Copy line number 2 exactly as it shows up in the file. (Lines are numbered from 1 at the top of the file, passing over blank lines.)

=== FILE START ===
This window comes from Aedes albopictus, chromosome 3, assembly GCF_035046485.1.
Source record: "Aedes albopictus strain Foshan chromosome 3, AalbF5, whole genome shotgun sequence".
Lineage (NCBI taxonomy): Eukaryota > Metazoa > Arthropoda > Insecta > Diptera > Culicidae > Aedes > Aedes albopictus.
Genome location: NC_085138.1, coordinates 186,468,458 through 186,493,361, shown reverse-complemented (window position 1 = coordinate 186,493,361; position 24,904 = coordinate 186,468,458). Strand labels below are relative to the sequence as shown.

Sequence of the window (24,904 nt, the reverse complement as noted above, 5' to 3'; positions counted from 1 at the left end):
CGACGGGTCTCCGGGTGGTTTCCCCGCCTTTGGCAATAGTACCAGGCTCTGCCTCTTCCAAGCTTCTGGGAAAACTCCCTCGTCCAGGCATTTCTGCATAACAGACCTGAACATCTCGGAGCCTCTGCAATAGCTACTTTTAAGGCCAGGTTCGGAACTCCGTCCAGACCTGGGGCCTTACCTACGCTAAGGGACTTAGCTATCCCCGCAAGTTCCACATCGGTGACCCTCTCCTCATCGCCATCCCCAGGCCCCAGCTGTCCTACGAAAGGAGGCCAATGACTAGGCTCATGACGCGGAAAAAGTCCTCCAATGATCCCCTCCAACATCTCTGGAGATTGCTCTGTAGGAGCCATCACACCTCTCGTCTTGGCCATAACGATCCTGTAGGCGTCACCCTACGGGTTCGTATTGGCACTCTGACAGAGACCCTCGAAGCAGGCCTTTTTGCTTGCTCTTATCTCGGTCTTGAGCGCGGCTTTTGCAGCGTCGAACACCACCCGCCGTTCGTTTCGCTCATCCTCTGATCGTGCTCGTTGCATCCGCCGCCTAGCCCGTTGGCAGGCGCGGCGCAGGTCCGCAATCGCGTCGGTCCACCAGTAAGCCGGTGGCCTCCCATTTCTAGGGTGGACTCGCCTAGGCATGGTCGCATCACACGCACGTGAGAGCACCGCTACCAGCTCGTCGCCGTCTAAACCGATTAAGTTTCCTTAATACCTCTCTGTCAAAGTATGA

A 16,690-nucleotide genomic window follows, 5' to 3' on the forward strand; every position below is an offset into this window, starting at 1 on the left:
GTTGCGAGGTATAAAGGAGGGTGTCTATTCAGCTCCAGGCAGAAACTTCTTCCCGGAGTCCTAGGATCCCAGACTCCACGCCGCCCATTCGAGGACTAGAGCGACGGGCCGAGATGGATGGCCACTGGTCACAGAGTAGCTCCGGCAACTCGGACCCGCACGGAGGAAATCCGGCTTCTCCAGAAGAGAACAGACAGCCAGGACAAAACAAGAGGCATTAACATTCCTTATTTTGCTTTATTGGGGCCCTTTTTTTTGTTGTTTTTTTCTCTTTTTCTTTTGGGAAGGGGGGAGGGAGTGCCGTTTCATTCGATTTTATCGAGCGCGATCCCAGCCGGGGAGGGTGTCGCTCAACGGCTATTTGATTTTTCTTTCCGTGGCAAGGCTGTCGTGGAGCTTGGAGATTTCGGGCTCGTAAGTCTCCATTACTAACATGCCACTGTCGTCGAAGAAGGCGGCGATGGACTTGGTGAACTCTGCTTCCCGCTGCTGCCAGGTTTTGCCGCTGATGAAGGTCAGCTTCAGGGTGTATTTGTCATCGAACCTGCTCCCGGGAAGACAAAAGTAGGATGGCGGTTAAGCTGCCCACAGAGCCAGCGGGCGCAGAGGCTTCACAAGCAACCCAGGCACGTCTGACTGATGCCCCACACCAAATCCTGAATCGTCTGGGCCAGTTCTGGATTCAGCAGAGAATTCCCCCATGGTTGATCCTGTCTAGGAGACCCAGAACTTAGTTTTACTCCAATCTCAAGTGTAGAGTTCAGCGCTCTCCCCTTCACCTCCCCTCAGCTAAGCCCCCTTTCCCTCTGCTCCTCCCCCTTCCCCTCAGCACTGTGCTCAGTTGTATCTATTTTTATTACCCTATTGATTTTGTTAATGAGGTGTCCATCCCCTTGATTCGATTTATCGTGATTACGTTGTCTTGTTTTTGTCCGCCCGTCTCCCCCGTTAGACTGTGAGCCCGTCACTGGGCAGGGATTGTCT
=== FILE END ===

Source record: "Aedes albopictus strain Foshan chromosome 3, AalbF5, whole genome shotgun sequence".